Monday, January 31, 2011

Toughest Interview Question

"So, tell me about yourself." What is it about this question that causes so much trouble and strikes fear into the hearts of otherwise competent interviewees? Simple: it's a big open-ended question, the first question, and not many candidates think to prepare for it... so they wing it. Please, everyone, read my lips: you can not afford to wing this question! The interview is on and they are listening! Here are some great DOs and DON'Ts to answer the question:

  • DON'T wing it ... prepare for it and practice it
  • DON'T just list a boring chronology of your work history
  • DON'T use your elevator speech (30-second commercial), it should sound spontaneous, not rehearsed
  • DO summarize your work history or expertise
  • DO mention any relevant credentials or education
  • DO highlight some special qualifications or value you bring
  • DO keep it to about 20-30 seconds max (you can always ask if that answers the question at the end)
Think about it this way...if you had only 20-30 seconds to impress someone of your suitability, what might you say about yourself? Jot down some ideas, practice articulating it so that it sounds natural, and you'll be all set to start the interview well and make a great first impression.

Become a More Confident Job Seeker

Self-confidence can make or break a job or career search. It allows you to have a positive yet realistic view of yourself. With it, you trust your own abilities and have a general sense of control in your life. Without it, you're frustrated and stuck - until you learn that having and keeping it - is really within your own control.

Many job seekers who lack confidence depend excessively on the 'approval' of others in order to feel good about themselves. They tend to avoid taking risks because they fear failure, and generally do not expect to be successful. By contrast, self-confident job seekers are willing to risk the disapproval of others because they generally trust their own abilities. They tend to accept themselves; they don't feel they have to conform in order to be accepted.

Develop personal standards and values that are meaningful to you and do not be dependent on the 'approval' of others. Similarly, if you wallow in "the past has done me wrong", consider that you can become aware of those influences and make a choice to move beyond them.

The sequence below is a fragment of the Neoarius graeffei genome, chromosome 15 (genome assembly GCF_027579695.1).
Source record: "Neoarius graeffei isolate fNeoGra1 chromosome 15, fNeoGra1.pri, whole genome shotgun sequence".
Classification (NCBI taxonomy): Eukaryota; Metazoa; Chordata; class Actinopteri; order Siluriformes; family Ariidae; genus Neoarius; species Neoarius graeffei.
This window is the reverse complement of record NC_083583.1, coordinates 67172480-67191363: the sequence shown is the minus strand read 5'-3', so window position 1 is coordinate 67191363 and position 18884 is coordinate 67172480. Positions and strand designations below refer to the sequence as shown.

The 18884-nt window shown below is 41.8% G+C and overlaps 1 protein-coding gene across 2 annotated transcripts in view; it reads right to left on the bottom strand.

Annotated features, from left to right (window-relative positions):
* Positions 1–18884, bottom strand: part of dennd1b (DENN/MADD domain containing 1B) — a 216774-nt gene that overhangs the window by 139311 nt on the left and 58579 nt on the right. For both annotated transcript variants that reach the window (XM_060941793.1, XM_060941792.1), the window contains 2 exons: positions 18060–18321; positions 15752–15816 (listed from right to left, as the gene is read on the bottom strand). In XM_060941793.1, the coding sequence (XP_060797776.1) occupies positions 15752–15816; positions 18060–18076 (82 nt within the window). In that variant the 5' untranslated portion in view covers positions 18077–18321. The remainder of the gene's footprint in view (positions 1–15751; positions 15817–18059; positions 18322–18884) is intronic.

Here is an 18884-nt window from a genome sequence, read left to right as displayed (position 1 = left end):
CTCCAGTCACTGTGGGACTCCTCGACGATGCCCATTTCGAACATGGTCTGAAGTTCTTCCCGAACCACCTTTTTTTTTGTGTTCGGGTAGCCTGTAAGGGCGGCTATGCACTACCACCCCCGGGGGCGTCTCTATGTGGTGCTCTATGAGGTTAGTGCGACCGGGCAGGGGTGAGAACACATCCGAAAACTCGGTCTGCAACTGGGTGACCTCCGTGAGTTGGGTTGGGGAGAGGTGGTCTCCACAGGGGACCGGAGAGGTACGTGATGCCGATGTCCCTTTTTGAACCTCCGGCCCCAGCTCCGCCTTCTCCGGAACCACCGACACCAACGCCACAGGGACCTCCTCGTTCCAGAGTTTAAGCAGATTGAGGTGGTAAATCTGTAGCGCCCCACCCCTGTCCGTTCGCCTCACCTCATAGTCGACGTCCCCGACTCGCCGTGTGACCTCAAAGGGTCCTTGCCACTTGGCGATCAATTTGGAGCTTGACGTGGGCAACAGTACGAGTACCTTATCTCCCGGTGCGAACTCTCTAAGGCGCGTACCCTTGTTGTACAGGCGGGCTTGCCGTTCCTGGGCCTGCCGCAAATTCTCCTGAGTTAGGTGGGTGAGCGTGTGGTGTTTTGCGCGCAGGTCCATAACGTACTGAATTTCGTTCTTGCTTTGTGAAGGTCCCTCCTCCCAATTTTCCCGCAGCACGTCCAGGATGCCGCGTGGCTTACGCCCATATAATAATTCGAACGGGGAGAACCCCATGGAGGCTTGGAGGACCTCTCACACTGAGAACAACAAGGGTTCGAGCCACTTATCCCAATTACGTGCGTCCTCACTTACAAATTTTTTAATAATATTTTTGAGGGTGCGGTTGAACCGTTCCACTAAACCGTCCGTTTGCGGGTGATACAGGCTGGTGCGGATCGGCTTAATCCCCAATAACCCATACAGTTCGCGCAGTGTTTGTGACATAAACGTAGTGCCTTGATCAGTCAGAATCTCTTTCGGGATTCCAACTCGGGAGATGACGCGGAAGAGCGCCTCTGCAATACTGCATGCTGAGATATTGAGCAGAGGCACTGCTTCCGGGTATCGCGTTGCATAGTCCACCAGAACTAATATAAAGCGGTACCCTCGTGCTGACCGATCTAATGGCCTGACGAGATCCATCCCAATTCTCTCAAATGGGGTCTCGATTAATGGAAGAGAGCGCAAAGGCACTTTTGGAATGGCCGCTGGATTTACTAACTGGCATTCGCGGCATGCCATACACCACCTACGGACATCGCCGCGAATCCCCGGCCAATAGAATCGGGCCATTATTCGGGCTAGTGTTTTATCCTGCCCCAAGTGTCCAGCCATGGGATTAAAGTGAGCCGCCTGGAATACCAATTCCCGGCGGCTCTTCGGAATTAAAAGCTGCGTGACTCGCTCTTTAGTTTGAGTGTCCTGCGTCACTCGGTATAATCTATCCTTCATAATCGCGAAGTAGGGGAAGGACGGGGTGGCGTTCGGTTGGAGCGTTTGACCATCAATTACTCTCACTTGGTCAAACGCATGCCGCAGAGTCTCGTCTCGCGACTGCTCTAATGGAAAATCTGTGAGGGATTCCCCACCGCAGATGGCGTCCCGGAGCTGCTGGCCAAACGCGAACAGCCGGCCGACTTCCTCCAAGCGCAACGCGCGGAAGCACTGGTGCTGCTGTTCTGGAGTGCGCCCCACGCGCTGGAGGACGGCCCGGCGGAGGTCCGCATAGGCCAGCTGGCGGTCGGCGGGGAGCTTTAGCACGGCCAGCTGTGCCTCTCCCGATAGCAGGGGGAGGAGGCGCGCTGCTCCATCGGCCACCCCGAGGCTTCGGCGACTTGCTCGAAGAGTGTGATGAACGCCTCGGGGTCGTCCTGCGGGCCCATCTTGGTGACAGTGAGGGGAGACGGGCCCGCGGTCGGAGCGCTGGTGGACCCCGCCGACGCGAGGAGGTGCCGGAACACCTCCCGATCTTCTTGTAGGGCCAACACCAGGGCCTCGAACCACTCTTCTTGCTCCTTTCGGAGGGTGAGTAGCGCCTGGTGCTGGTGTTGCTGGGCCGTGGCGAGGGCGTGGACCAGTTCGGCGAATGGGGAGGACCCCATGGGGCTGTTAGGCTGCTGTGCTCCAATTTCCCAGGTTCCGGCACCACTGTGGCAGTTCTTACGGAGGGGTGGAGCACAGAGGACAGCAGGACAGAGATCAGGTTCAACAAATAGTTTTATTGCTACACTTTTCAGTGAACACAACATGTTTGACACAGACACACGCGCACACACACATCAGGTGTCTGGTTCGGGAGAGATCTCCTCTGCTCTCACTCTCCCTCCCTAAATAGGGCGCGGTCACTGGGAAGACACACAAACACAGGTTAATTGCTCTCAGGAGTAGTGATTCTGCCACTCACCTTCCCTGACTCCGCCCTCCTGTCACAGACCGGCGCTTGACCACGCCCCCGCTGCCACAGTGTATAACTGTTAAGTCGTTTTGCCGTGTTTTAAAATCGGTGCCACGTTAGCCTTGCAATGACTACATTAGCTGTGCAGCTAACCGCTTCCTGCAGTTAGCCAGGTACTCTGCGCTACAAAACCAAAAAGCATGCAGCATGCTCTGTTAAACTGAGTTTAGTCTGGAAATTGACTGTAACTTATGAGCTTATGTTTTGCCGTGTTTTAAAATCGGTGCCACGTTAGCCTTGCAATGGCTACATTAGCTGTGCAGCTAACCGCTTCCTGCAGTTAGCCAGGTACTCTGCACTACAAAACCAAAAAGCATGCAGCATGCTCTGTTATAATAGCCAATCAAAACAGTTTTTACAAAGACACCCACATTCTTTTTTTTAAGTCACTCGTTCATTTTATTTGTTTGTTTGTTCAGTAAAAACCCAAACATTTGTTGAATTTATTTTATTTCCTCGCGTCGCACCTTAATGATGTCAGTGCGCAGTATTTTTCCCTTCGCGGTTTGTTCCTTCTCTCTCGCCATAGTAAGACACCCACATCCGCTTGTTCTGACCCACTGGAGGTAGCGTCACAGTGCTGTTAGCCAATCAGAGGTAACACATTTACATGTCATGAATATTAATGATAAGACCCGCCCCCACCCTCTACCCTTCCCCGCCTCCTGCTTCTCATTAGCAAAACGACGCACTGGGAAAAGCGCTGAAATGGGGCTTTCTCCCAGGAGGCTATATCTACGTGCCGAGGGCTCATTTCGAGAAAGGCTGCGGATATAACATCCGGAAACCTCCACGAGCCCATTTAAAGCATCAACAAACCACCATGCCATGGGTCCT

Are you a Job Hopper?

Changing jobs frequently is a reality of working today. Companies conduct layoffs with higher frequency than ever before. Most employees are not laid off for poor performance. Department consolidation, company relocation, merger and improved profit are just a few of the more common reasons for layoffs.

Changing jobs frequently is a common condition in the 21st century, but interviewers still question candidates about why they left jobs. Your response to this interviewer issue must provide information about why you left a previous position and assurances that you're seeking a long-term opportunity. Whether you changed by choice or layoff, you'll need to provide a reason for leaving each previous job. Candidates often include the reason for leaving a position in their resume so they do not get screened out prior to the interview. Your reason for leaving must be concise and reasonable.

Describe the reasons for your departure directly and succinctly. The longer you speak on the subject the more suspicious the interviewer will become. It is important to express that you've always sought and are still seeking a company where you can make a long-term commitment. Tell the interviewer that this opportunity appears to be a place where you can contribute in the short-term and long-term.

Ten Questions to Ask in an Interview

Asking the right questions to your prospective employer will show them that you are serious in your efforts to work for their company, and that you are organized.
You should stay away from asking personal questions or questions that aren't job related.
Here are some questions you can use:

  1. Why is the position available right now?

  2. How many times has the position been filled in the last 5 years?

  3. What should the new person do differently from the last person?

  4. What would you most like to see done in the next 6 months?

  5. What are the most difficult problems this job entails?

  6. How much freedom do I have in the decision making process?

  7. What are my options for advancement?

  8. How has this company succeeded in the past?

  9. What changes do you envision in the near future for this company?

  10. What do you think constitutes success in this job?